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Jewish World Review August 18, 1999 /6 Elul, 5759

Bruce Williams

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Will I have to pay a capital gains tax? -- DEAR BRUCE: Two-and-a-half years ago, I bought a house using $40,000 of my personal savings as a down payment. I am going to be selling this house, and I may net over $45,000 after all the commissions, bank mortgages, etc. I am not planning on reinvesting this money. I realize that the capital gains tax has been amended, but to what amount has it been amended to? -- W.S., Eureka, Calif.

DEAR W.S.: Up to $250,000 in profit for singles or $500,000 for a couple if the home is a primary residence (not an income property) that has been occupied for over two years -- safely excluding everything that you may gain on this transaction.

DEAR BRUCE: In a recent column you mentioned that a brokerage account could earn a little over 5 percent on about $40,000. You also mentioned that one can earn 8 percent in interest and growth with little risk in the marketplace. What is a brokerage account, how does one get such an account, and what is the safety level? Is it the same as a mutual fund? -- S.P., via e-mail

DEAR S.P.: Money market mutual funds are operated by brokerage houses as parking places for money. There are dozens of such funds where the value of the share is $1, and they are currently offering interest in the range of 5 percent. While there may be instances of these funds going "belly up," I know of none -- most are covered by insurance. With regard to your second query, mutual funds might be one choice, and direct equity purchases might be a second. It is my view that an intelligent investor in today's world can do a great deal better with middle-of-the-road investments than an 8 percent return calculated by growth and dividends. If it were my money, and I wasn't spending it, I would rather have growth, which is tax-deferred, as opposed to a dividend, on which taxes must be paid.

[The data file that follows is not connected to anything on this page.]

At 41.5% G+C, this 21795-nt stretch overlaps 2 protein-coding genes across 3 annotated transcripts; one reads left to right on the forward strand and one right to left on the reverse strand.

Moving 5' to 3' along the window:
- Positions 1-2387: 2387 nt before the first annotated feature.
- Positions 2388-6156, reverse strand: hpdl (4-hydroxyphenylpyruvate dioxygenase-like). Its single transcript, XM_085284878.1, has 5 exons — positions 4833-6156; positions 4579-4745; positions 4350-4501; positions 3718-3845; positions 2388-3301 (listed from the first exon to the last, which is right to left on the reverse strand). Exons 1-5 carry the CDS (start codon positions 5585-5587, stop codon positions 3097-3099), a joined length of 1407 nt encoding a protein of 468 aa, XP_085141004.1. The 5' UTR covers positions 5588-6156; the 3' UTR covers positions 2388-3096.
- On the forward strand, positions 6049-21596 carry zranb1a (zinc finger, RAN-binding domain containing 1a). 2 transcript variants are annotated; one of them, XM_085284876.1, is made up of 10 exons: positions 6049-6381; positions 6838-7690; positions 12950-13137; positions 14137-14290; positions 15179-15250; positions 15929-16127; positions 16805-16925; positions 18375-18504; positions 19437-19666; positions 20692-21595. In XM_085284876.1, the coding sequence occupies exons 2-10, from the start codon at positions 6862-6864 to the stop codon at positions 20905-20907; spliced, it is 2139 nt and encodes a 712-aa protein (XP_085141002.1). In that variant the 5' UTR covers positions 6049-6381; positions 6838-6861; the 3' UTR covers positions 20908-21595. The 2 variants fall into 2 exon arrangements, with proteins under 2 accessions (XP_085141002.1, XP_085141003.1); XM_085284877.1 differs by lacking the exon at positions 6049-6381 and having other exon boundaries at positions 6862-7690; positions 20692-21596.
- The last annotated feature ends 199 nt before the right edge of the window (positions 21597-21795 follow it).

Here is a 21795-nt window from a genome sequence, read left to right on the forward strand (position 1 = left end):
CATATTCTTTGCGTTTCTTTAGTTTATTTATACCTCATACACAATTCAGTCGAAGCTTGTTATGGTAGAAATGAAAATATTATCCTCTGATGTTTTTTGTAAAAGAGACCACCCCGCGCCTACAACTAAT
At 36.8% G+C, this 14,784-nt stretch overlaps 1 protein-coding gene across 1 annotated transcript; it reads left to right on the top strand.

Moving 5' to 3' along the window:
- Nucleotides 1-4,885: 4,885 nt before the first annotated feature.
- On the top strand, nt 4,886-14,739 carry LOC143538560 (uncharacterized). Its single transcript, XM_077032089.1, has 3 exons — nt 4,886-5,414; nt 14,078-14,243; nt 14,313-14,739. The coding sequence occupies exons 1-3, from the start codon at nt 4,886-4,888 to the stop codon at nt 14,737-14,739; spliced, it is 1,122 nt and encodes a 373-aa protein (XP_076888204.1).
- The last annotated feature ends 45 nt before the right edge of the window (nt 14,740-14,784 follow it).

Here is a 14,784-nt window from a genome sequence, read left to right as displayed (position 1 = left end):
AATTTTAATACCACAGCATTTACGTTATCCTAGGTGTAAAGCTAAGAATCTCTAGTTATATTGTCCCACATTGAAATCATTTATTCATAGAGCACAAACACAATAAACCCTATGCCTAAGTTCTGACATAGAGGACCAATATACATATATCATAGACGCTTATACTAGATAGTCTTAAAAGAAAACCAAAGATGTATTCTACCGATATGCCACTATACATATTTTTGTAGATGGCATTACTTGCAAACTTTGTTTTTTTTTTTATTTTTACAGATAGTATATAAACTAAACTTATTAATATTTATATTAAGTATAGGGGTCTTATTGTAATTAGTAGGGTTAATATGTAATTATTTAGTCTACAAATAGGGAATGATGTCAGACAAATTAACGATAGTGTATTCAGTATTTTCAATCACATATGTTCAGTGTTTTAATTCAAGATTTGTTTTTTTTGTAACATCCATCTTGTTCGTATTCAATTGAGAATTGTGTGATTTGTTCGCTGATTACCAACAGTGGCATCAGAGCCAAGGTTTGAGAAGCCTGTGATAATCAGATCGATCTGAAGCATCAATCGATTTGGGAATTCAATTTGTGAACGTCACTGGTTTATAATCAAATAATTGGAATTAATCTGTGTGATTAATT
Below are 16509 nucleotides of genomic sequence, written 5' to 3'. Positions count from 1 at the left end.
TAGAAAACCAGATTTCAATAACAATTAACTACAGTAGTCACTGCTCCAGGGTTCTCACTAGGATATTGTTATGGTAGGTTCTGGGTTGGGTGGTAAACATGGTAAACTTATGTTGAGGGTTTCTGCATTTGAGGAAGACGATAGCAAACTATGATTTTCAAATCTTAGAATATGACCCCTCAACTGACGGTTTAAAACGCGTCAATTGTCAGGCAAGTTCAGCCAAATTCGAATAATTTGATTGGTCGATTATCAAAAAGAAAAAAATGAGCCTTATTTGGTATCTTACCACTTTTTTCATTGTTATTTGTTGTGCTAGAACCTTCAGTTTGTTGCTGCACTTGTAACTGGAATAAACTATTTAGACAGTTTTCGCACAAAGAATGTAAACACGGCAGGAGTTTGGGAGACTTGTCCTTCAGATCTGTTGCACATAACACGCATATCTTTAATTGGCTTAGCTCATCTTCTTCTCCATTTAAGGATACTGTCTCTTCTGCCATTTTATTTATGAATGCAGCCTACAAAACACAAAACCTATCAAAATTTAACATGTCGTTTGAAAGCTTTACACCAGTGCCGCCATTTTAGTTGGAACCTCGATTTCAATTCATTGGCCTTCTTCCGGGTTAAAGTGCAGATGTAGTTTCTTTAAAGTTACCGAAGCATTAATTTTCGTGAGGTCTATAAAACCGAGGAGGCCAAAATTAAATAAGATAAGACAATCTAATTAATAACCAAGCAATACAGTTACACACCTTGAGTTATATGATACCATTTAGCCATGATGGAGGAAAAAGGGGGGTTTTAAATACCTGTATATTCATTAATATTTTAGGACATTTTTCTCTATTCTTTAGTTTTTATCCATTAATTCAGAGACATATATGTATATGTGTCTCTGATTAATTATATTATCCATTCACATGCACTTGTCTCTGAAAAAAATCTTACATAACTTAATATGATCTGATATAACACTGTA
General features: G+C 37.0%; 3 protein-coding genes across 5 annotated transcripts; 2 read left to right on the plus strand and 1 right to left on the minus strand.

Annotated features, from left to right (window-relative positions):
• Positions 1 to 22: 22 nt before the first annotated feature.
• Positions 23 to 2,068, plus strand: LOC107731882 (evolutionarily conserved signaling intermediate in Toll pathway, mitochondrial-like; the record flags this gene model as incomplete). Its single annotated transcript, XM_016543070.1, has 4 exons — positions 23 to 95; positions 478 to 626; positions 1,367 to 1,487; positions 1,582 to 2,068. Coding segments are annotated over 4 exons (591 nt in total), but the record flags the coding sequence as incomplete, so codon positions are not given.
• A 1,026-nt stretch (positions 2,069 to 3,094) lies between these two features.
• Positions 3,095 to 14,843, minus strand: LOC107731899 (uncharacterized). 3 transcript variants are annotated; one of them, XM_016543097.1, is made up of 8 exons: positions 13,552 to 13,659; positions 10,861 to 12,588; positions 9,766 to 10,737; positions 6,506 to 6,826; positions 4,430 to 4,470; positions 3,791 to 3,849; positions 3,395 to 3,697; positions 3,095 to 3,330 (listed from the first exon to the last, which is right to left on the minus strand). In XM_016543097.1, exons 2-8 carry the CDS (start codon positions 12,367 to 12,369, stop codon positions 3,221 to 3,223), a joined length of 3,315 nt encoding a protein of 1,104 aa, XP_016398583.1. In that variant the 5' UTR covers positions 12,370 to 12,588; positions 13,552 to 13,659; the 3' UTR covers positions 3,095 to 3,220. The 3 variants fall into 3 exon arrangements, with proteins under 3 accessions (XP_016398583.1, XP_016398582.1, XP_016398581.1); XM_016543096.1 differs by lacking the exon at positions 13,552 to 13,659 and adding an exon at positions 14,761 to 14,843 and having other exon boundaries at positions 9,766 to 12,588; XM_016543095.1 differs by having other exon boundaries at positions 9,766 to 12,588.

DEAR BRUCE: My husband died 13 years ago. I have been receiving Social Security benefits for a daughter who will soon be 16. My benefits will be dropped, but she will continue to receive hers until she is 18. I work several part-time jobs and put in a lot of hours to make ends meet. I am afraid of losing my house when the benefits are dropped. I am 48 and I have 13 years before I can draw on my husband's Social Security. I did own an apartment house for 10 years, but when I sold it I ended up paying close to $10,000 in capital gains taxes. I don't ever want to make this costly mistake again. Can you help me? -- B.H., via e-mail.

DEAR B.H.: It seems to me that you are doing all the right stuff, but you just aren't earning enough money. I don't think that you made a mistake in selling the apartment house, because the capital gains would eventually have to be paid, whether it was then or later. Given the information that you have passed along, I cannot determine whether or not it was a good investment. Unfortunately, in the absence of a substantial amount of life insurance, which your husband apparently did not carry, his unexpected death left you in a hole that you'll have to claw your way out of. The only way I know to do that is to continue to work those part-time jobs and at the same time hone your skills to prepare yourself for higher-paid employment. These are not attractive answers, but they are the best I can come up with.

Send your questions to JWR contributor Bruce Williams by clicking here. (Questions of general interest will be answered in future columns. Owing to the volume of mail, personal replies cannot be provided.) Interested in buying or selling a house? Let Bruce Williams' "House Smart" be your guide. (Sales of the book help fund JWR).


08/16/99: Thinking about PMI
08/13/99: Short-term mutual funds a-OK
08/11/99: It's your job to shop around
08/10/99: Sometimes, roots need to be uprooted
08/09/99: 'Pre-approved' doesn't mean a thing
08/06/99: Only you can determine your investments
08/04/99: Bank IRA the lowest-risk option
08/03/99: Reverse mortgages good for the elderly
08/02/99: Get the survey BEFORE you buy the house!
07/28/99: Get a lawyer -- it's worth it!
07/27/99: If it ain't broke...

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